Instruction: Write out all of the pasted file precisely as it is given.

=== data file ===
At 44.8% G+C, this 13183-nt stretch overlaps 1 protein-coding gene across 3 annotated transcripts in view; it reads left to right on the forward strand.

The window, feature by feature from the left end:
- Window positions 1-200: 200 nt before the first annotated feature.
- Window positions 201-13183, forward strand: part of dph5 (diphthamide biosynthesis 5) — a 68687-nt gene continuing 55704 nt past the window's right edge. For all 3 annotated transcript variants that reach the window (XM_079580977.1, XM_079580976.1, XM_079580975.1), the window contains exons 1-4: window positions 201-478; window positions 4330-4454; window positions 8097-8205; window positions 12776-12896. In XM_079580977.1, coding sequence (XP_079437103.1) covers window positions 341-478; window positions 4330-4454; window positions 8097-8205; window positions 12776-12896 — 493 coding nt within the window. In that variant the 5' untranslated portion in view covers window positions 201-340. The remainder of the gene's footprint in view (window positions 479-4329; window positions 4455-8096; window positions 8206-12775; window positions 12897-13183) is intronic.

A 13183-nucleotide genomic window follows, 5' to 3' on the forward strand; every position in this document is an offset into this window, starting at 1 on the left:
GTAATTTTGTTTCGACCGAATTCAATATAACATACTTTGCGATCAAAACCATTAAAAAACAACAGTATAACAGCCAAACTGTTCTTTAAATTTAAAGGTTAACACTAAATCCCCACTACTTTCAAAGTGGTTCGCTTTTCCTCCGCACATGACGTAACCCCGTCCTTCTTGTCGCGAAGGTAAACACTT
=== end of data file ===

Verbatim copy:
At 44.8% G+C, this 13183-nt stretch overlaps 1 protein-coding gene across 3 annotated transcripts in view; it reads left to right on the forward strand.

The window, feature by feature from the left end:
- Window positions 1-200: 200 nt before the first annotated feature.
- Window positions 201-13183, forward strand: part of dph5 (diphthamide biosynthesis 5) — a 68687-nt gene continuing 55704 nt past the window's right edge. For all 3 annotated transcript variants that reach the window (XM_079580977.1, XM_079580976.1, XM_079580975.1), the window contains exons 1-4: window positions 201-478; window positions 4330-4454; window positions 8097-8205; window positions 12776-12896. In XM_079580977.1, coding sequence (XP_079437103.1) covers window positions 341-478; window positions 4330-4454; window positions 8097-8205; window positions 12776-12896 — 493 coding nt within the window. In that variant the 5' untranslated portion in view covers window positions 201-340. The remainder of the gene's footprint in view (window positions 479-4329; window positions 4455-8096; window positions 8206-12775; window positions 12897-13183) is intronic.

A 13183-nucleotide genomic window follows, 5' to 3' on the forward strand; every position in this document is an offset into this window, starting at 1 on the left:
GTAATTTTGTTTCGACCGAATTCAATATAACATACTTTGCGATCAAAACCATTAAAAAACAACAGTATAACAGCCAAACTGTTCTTTAAATTTAAAGGTTAACACTAAATCCCCACTACTTTCAAAGTGGTTCGCTTTTCCTCCGCACATGACGTAACCCCGTCCTTCTTGTCGCGAAGGTAAACACTT